Last September, protests erupted across Iran in response to the death of Mahsa Amini, a young Kurdish woman who died while in police custody. In the months following Amini’s death, authorities arrested dozens of journalists.

By year’s end, 62 were behind bars, according to an annual census conducted by the New York-based nonprofit Committee to Protect Journalists, or CPJ.

Over the past year, at least 95 journalists have been arrested in Iran. More than 30 of those arrested were women, CPJ data showed.

The numbers tell only part of the story, said Kiran Nazish, founder of the Coalition for Women in Journalism, an organization that protects women and nonbinary journalists.

“What we saw right after last September was an unprecedented number of arrests of women journalists,” Nazish told VOA. More concerning, she said, were the reports of women being assaulted before the arrests and while in prison.

“There are physical assaults, there’s pulling of the hair, there’s beating, there is screaming, there is abusing within the prisons, and at least from three prisoners, we’ve heard this consistently,” said Nazish.

In a letter written from Evin Prison where she is serving a 10-year, nine-month sentence, activist Narges Mohammadi detailed cases of women entering prison covered in bruises. One woman had a fractured cheekbone, another a broken leg.

The full letter was posted to Instagram last month by the nonprofit organization Middle Eastern Matters.

Iran’s Mission to the United Nations did not respond to VOA’s emailed request for comment.

Earlier this month, journalist Niloofar Maroufian went on a hunger strike while in prison to protest the treatment of women and her own assault by authorities, Agence France-Presse reported.

Maroufian was first arrested last October after she interviewed the father of Mahsa Amini and covered the subsequent protests. Maroufian has been released and rearrested four times in the past 10 months, a pattern of intimidation that sends a message to other journalists, said Nazish.

Many journalists who have been released on bail are banned from leaving the country, working as journalists, posting to social media, or even speaking to friends and family about their experiences in prison.

Nazish recalled a recent conversation she had with a journalist in Iran: “She’s out of prison, but that doesn’t mean she’s safe. That doesn’t mean that she feels free,” Nazish said. “Because all of these limitations that are put upon journalists,” she still feels like she is in prison.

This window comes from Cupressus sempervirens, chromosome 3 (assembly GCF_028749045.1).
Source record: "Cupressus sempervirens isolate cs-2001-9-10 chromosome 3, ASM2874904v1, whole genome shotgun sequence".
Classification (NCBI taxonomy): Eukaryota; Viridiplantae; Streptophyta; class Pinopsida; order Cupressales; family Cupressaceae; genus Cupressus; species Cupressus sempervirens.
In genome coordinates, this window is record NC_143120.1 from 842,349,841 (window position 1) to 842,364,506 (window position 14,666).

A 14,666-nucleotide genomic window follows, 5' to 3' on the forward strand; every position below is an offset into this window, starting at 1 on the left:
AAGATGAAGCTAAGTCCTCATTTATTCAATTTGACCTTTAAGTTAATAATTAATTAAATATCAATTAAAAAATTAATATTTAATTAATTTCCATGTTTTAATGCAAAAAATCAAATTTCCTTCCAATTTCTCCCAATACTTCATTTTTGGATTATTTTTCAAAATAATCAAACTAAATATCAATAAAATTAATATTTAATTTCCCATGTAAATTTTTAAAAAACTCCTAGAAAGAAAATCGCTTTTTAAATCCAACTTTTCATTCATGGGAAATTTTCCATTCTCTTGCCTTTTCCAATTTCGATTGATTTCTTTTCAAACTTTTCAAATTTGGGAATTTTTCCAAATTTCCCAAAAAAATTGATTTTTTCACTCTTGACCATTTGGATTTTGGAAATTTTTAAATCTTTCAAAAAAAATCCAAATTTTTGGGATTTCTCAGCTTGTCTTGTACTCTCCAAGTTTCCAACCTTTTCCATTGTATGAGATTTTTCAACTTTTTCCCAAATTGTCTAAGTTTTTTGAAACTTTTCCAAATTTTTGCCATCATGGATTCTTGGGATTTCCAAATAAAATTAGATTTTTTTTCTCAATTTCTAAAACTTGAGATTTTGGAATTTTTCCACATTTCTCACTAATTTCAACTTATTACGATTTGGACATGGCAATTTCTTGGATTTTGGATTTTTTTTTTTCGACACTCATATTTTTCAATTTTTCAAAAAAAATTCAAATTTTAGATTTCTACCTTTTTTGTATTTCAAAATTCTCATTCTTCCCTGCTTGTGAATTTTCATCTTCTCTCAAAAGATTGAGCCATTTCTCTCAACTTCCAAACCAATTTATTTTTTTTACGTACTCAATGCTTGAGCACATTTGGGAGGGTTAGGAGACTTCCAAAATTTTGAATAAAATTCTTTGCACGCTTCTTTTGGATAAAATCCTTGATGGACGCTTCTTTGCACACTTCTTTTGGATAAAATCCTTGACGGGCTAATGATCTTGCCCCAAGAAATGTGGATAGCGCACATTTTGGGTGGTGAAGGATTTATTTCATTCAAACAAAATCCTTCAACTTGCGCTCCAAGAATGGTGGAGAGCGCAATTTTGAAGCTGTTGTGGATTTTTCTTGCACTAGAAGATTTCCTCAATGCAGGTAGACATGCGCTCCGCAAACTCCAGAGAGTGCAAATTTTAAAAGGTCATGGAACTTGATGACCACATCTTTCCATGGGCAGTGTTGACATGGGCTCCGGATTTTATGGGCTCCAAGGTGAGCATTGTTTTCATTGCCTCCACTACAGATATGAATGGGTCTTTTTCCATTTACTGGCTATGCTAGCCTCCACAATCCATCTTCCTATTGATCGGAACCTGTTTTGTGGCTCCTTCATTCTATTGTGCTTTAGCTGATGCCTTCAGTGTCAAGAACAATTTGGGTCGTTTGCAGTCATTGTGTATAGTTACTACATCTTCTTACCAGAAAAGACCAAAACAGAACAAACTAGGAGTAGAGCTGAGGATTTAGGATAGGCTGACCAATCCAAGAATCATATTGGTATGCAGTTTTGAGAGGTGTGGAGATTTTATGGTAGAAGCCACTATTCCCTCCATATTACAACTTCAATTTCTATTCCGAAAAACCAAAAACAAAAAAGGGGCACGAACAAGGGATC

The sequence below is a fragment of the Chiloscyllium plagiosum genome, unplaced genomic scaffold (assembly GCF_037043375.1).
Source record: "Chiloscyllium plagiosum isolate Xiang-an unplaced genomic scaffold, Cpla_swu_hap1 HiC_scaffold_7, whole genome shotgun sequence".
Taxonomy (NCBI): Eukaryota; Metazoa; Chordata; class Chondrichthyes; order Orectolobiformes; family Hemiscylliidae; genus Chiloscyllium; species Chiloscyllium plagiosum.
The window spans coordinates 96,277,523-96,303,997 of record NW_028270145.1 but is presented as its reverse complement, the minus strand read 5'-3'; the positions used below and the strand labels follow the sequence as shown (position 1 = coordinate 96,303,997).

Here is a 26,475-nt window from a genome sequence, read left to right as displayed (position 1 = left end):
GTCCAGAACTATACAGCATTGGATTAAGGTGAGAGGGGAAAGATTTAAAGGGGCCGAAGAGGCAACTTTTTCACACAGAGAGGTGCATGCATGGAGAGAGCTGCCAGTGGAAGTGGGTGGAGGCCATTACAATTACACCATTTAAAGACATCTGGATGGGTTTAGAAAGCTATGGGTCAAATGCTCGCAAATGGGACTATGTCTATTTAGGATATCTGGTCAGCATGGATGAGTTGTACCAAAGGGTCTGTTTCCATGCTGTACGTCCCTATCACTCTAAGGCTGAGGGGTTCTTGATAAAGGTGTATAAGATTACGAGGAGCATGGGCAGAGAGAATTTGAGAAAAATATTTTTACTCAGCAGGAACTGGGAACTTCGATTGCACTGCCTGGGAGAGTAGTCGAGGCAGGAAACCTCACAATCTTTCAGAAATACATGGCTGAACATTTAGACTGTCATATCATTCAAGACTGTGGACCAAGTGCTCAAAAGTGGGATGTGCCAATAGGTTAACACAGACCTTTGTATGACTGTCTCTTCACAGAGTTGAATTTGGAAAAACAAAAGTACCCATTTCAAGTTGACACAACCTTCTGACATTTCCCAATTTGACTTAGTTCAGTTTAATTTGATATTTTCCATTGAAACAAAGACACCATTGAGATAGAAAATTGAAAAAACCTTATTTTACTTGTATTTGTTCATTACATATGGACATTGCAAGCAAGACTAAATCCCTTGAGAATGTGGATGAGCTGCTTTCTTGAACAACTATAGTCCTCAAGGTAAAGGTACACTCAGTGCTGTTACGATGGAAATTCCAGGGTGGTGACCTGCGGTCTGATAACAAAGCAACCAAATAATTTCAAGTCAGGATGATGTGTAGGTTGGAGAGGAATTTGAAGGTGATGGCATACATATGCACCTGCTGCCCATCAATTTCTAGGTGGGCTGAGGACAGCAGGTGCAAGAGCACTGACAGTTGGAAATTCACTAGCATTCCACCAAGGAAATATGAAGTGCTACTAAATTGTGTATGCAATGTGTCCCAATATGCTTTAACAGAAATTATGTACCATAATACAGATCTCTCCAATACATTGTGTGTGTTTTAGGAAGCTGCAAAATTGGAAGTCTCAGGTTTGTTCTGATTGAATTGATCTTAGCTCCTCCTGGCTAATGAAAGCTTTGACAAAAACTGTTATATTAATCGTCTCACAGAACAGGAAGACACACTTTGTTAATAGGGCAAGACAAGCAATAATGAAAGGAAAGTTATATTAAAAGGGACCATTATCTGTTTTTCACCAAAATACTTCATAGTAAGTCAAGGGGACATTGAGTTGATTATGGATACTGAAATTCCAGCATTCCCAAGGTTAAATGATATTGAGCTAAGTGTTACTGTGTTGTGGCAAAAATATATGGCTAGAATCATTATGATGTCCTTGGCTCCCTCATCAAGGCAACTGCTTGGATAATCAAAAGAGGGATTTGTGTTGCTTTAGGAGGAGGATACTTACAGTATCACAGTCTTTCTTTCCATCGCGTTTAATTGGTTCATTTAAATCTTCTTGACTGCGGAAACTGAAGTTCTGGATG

In addition to arrests, journalists and women across Iran have faced an increase of oppression over the past year, according to Negin Shiraghaei, former BBC Persian anchor and founder of the Azadi Network — a nonpartisan foundation aimed at advancing “women, life, freedom” values and elevating Iranian women’s voices.

“We shouldn’t forget the government has been pushing even more than before and oppressing people,” Shiraghaei told VOA. She cited policies that prevent access to reproductive rights and put pressure on women not obeying the mandatory hijab law.

Despite the pressure, women continue to protest, many walking the streets without hijab in defiance of the law. That’s the same law for which Amini was arrested.

Iranian journalist Afra Amid, who fled Iran in 2021 for fear of arrest and uses a pen name to protect her identity, said she’s maintained a close eye on events in the country, and has watched as the culture has begun to shift, despite the massive crackdown.

Amid recalls walking through Tehran with her shawl around her shoulders as an act of defiance. But the covering was available to pull over her hair if the morality police — agents who patrol the streets to enforce the dress code — confronted her.

Today, she said, she sees videos and photos of women in Iran walking without a hijab or a shawl and when confronted, telling authorities, “It’s at home.”

“In the last 44 years, it is the first time we’re seeing this,” Amid told VOA. “We always carried our shawls because there was something — like this fear was hidden somewhere. But now there’s no fear.”

Amid credits the younger generation of Iranians — members of Gen Z — for their bravery and willingness to stand up for their rights. “This generation, some of them even financially cannot afford to emigrate,” said Amid.

“To stay in Iran is their only chance, and they look at everywhere and there is no future. They’re like, ‘Either I will go and fight and take my future and my present back or I will die, because anyway I’m dying if I continue this life.'”

Though younger Iranians are credited with leading the protest movement, women from all ages and walks of society have joined in and expressed solidarity, said Shiraghaei.

“Different women have lived the same experiences from different parts of the country and that unites them,” Shiraghaei told VOA. “So, it doesn’t matter if they’re old, if they’re young, if they’re educated or uneducated, there’s unity around that pain. The shared pain exists for women.”

Both Amid and Shiraghaei are hopeful the movement will lead to more change, however incrementally it might happen.

“I do believe that there is no way to go back,” said Shiraghaei. “And I’ve heard this from a lot of people inside Iran that they say, ‘Oh, we’re not going to go back to before the 16th of September. For us, there is only one way and that’s [for] this government to go away.’

“A year after, still, the movement is really alive. … They know what they want, and they know what they don’t want, so one way or another, they’re going to create the change.”

Source » voanews